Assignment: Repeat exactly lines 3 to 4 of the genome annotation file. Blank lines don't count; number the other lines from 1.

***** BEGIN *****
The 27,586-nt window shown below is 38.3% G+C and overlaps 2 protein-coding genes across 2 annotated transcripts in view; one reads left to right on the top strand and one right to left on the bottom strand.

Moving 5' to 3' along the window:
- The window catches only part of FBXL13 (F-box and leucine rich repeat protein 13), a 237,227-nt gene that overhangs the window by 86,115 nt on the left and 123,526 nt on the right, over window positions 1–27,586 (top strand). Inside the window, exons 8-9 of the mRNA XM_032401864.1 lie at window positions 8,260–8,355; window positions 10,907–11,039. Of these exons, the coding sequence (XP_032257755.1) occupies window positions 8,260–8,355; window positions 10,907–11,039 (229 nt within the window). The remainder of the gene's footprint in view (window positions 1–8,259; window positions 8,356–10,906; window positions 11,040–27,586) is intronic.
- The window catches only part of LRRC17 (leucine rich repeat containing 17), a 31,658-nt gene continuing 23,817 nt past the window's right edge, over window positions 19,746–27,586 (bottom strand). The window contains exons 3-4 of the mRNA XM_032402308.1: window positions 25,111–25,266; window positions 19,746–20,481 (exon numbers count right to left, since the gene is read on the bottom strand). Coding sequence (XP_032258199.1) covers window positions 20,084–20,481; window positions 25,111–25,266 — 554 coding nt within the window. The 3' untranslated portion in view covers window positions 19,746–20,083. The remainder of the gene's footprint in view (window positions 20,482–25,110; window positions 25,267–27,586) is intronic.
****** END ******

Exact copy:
- The window catches only part of FBXL13 (F-box and leucine rich repeat protein 13), a 237,227-nt gene that overhangs the window by 86,115 nt on the left and 123,526 nt on the right, over window positions 1–27,586 (top strand). Inside the window, exons 8-9 of the mRNA XM_032401864.1 lie at window positions 8,260–8,355; window positions 10,907–11,039. Of these exons, the coding sequence (XP_032257755.1) occupies window positions 8,260–8,355; window positions 10,907–11,039 (229 nt within the window). The remainder of the gene's footprint in view (window positions 1–8,259; window positions 8,356–10,906; window positions 11,040–27,586) is intronic.
- The window catches only part of LRRC17 (leucine rich repeat containing 17), a 31,658-nt gene continuing 23,817 nt past the window's right edge, over window positions 19,746–27,586 (bottom strand). The window contains exons 3-4 of the mRNA XM_032402308.1: window positions 25,111–25,266; window positions 19,746–20,481 (exon numbers count right to left, since the gene is read on the bottom strand). Coding sequence (XP_032258199.1) covers window positions 20,084–20,481; window positions 25,111–25,266 — 554 coding nt within the window. The 3' untranslated portion in view covers window positions 19,746–20,083. The remainder of the gene's footprint in view (window positions 20,482–25,110; window positions 25,267–27,586) is intronic.